• Tuesday, May 02, 2017 6:52 PM | Claire (Administrator)

    Experts are telling us that both that postpartum mood disorders are on the rise and that the causes for this are unknown; however it’s becoming clear that while a single cause is unknown, there are many factors that can contribute to postpartum mood disorders. It is our hope that by raising awareness of the factors that contribute to postpartum mood disorders (ranging from the baby blues to postpartum depression to postpartum psychosis), and opening the dialogue on the subject, more women will feel that they can ask for help and tragedies like Florence Leung’s suicide can be prevented.

    What are postpartum mood disorders?

    Scientifically speaking, the term postpartum mood disorder refers to any mood disorder that comes on in the year after a woman gives birth. Current estimates show that up to 85% of new mothers experience the mildest form, known as the ‘baby blues, which typically appears in the first week after birth and lasts a few weeks. However, for between 10 and 15% of new mothers, it either does not disappear at all, or does but then returns and intensifies between two and six months after delivery - this is called postpartum depression. An additional 0.2% of new mothers will experience the most intense form of postpartum mood disorders – postpartum psychosis.

    What are the symptoms of postpartum depression?

    Maternal postpartum depression is defined in the Diagnostic and Statistics Manual for medical professionals as displaying one or more of the following symptoms lasting for at least two weeks.

    • Feeling restless or slowed down

    • Feeling sad most of the day

    • Loss of interest or pleasure in all or most things, including the baby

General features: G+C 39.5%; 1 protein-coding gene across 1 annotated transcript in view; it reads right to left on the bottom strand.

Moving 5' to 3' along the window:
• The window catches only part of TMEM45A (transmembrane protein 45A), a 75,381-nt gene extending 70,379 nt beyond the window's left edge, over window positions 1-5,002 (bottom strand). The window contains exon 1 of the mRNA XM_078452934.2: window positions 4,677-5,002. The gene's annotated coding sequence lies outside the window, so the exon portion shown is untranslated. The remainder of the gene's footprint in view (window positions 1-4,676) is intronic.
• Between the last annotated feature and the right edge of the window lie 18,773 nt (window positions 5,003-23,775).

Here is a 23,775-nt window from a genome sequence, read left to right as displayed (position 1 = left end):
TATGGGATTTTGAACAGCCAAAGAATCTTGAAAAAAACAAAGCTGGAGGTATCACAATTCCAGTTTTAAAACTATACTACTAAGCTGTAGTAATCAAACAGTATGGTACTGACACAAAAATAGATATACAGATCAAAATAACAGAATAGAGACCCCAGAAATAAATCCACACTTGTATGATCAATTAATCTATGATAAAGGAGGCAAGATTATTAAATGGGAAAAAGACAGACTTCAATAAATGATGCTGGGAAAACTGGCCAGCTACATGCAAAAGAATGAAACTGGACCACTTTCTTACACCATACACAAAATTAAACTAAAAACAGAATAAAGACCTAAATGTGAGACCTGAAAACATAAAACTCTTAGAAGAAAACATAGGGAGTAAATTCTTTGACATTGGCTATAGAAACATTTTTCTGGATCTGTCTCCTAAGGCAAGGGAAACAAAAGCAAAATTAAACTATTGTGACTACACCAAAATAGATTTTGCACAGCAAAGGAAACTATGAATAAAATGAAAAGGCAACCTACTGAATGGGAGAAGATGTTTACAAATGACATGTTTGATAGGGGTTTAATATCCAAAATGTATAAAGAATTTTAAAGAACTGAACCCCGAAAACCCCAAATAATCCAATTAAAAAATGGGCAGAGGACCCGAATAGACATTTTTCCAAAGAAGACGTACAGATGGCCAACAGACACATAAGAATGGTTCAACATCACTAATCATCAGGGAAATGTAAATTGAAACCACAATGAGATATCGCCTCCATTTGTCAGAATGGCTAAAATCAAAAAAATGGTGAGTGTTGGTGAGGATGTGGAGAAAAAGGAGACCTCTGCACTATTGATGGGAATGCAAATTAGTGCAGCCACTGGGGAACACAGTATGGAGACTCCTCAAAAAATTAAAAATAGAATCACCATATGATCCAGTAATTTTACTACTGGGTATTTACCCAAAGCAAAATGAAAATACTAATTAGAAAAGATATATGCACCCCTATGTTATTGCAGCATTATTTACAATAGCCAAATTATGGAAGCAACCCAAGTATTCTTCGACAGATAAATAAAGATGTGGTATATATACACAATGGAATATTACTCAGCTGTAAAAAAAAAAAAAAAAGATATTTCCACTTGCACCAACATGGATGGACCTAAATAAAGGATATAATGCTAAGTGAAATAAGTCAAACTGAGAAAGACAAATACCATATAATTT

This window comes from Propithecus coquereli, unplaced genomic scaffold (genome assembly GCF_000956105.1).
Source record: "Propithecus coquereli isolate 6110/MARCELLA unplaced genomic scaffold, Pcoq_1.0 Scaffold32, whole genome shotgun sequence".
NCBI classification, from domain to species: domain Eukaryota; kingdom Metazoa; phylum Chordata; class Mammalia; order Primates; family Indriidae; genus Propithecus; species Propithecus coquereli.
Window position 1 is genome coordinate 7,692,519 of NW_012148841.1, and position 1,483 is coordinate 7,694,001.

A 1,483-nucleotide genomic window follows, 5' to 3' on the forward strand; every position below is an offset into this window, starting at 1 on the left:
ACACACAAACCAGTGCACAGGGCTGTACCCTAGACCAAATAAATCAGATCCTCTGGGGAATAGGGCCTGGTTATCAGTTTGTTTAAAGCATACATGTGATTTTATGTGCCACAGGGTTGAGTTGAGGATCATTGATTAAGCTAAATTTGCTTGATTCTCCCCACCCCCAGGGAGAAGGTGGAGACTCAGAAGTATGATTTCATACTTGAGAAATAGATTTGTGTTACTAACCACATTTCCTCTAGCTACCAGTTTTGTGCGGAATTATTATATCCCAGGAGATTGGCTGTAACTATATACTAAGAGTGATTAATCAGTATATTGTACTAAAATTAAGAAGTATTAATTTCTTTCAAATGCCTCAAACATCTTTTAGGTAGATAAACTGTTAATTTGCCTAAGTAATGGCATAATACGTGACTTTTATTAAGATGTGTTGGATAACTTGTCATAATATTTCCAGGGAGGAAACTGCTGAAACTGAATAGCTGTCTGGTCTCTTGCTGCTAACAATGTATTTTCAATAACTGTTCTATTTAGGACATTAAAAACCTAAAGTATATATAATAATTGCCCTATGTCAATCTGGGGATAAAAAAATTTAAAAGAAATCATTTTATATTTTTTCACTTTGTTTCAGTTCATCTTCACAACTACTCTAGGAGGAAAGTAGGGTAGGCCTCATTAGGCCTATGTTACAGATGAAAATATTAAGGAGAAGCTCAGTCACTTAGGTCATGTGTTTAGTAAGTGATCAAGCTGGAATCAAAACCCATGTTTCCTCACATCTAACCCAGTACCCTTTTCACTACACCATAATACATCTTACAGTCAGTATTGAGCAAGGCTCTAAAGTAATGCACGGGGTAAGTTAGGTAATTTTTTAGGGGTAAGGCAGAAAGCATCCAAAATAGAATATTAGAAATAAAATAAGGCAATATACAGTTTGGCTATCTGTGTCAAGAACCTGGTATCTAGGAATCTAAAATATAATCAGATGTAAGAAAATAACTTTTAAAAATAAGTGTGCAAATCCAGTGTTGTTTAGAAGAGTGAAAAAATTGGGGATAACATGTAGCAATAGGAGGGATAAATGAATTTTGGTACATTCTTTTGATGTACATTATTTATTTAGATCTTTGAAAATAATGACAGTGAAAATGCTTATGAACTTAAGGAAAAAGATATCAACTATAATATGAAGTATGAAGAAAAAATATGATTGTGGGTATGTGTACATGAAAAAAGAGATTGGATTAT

• Extreme irritability, frustration, or anger

    • Feelings of hopelessness

    • Trouble sleeping even when the baby is sleeping

    • Loss of appetite or eating too much

    • Difficulty thinking, concentrating or making decisions

    • Crying for no reason

    • Overwhelming feelings of guilt, worthlessness or inadequacy

    • Scary thoughts about harming your baby

    • Anxiety or panic attacks

    • No desire to be with friends or family

    • Excessive worrying about your baby’s health

    • Suicidal thoughts or frequent thoughts of death

    What are the risk factors for postpartum depression?

    There are a lot of different risk factors for postpartum depression. Like all mental health conditions, there is no single cause for postpartum depression, there isn’t any one thing a mother can do to prevent it from occurring, and having postpartum depression is not a sign of weakness or being a bad parent. Postpartum depression is a complication of childbirth not a moral failing. Risk factors for postpartum depression include:

    • A traumatic pregnancy or birth

    • Experience with emotionally painful or stressful experiences around pregnancy, childbirth and/or early parenting

    • A history of domestic violence, sexual or other abuse

    • A traumatic childhood

    • Stress

    • Lack of social support